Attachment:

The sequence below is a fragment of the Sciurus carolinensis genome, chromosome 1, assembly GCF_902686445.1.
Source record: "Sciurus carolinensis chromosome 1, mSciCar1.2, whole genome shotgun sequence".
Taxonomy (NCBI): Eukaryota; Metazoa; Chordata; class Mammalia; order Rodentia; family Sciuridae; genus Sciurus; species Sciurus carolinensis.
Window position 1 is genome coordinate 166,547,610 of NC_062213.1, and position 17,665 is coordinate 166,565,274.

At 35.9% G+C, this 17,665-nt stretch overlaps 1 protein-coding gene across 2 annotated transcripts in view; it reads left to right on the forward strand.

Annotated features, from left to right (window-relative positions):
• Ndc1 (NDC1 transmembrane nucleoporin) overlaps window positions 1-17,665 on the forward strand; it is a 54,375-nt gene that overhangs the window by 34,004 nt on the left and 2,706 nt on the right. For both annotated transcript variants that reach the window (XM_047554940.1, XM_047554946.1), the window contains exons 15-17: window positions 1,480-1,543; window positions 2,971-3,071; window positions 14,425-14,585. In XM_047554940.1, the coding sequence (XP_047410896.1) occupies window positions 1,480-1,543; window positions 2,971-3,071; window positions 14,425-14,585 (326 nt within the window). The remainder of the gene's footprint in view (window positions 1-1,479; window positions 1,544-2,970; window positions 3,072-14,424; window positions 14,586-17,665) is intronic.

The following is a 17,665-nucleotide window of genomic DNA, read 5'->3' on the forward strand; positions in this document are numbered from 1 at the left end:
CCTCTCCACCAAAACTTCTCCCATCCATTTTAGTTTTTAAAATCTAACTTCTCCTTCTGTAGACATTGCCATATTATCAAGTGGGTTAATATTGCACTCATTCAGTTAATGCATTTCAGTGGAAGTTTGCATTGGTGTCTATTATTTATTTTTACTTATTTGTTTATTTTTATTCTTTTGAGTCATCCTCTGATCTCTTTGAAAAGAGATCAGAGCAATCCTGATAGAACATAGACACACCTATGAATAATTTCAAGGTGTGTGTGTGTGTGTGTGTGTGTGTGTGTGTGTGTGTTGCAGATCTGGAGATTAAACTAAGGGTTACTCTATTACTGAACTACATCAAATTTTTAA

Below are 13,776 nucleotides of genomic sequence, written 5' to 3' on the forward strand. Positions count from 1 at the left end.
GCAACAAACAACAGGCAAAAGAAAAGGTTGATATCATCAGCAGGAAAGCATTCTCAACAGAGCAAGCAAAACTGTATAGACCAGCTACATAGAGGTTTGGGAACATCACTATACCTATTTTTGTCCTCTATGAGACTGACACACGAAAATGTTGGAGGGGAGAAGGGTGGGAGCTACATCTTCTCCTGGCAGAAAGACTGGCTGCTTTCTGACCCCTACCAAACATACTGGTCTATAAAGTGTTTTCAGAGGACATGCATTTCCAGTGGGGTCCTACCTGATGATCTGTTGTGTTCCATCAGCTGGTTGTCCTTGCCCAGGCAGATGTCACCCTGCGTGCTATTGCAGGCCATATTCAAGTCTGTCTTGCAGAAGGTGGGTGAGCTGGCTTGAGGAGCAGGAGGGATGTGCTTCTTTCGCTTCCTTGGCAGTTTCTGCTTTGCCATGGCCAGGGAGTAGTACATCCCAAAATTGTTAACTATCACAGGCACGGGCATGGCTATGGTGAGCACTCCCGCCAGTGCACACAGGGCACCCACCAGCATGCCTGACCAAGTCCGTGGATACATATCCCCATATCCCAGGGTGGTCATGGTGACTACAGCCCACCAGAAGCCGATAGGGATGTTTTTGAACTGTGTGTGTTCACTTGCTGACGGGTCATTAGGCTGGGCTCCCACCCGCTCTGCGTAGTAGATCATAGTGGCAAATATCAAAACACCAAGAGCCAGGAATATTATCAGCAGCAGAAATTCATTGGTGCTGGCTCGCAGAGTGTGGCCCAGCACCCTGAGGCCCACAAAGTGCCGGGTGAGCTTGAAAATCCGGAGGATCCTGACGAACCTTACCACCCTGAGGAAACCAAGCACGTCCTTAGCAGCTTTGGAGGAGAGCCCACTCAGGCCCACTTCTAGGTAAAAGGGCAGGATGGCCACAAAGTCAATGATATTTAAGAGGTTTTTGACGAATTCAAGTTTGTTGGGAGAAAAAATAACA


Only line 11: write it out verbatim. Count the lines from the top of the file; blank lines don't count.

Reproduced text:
GCAACAAACAACAGGCAAAAGAAAAGGTTGATATCATCAGCAGGAAAGCATTCTCAACAGAGCAAGCAAAACTGTATAGACCAGCTACATAGAGGTTTGGGAACATCACTATACCTATTTTTGTCCTCTATGAGACTGACACACGAAAATGTTGGAGGGGAGAAGGGTGGGAGCTACATCTTCTCCTGGCAGAAAGACTGGCTGCTTTCTGACCCCTACCAAACATACTGGTCTATAAAGTGTTTTCAGAGGACATGCATTTCCAGTGGGGTCCTACCTGATGATCTGTTGTGTTCCATCAGCTGGTTGTCCTTGCCCAGGCAGATGTCACCCTGCGTGCTATTGCAGGCCATATTCAAGTCTGTCTTGCAGAAGGTGGGTGAGCTGGCTTGAGGAGCAGGAGGGATGTGCTTCTTTCGCTTCCTTGGCAGTTTCTGCTTTGCCATGGCCAGGGAGTAGTACATCCCAAAATTGTTAACTATCACAGGCACGGGCATGGCTATGGTGAGCACTCCCGCCAGTGCACACAGGGCACCCACCAGCATGCCTGACCAAGTCCGTGGATACATATCCCCATATCCCAGGGTGGTCATGGTGACTACAGCCCACCAGAAGCCGATAGGGATGTTTTTGAACTGTGTGTGTTCACTTGCTGACGGGTCATTAGGCTGGGCTCCCACCCGCTCTGCGTAGTAGATCATAGTGGCAAATATCAAAACACCAAGAGCCAGGAATATTATCAGCAGCAGAAATTCATTGGTGCTGGCTCGCAGAGTGTGGCCCAGCACCCTGAGGCCCACAAAGTGCCGGGTGAGCTTGAAAATCCGGAGGATCCTGACGAACCTTACCACCCTGAGGAAACCAAGCACGTCCTTAGCAGCTTTGGAGGAGAGCCCACTCAGGCCCACTTCTAGGTAAAAGGGCAGGATGGCCACAAAGTCAATGATATTTAAGAGGTTTTTGACGAATTCAAGTTTGTTGGGAGAAAAAATAACA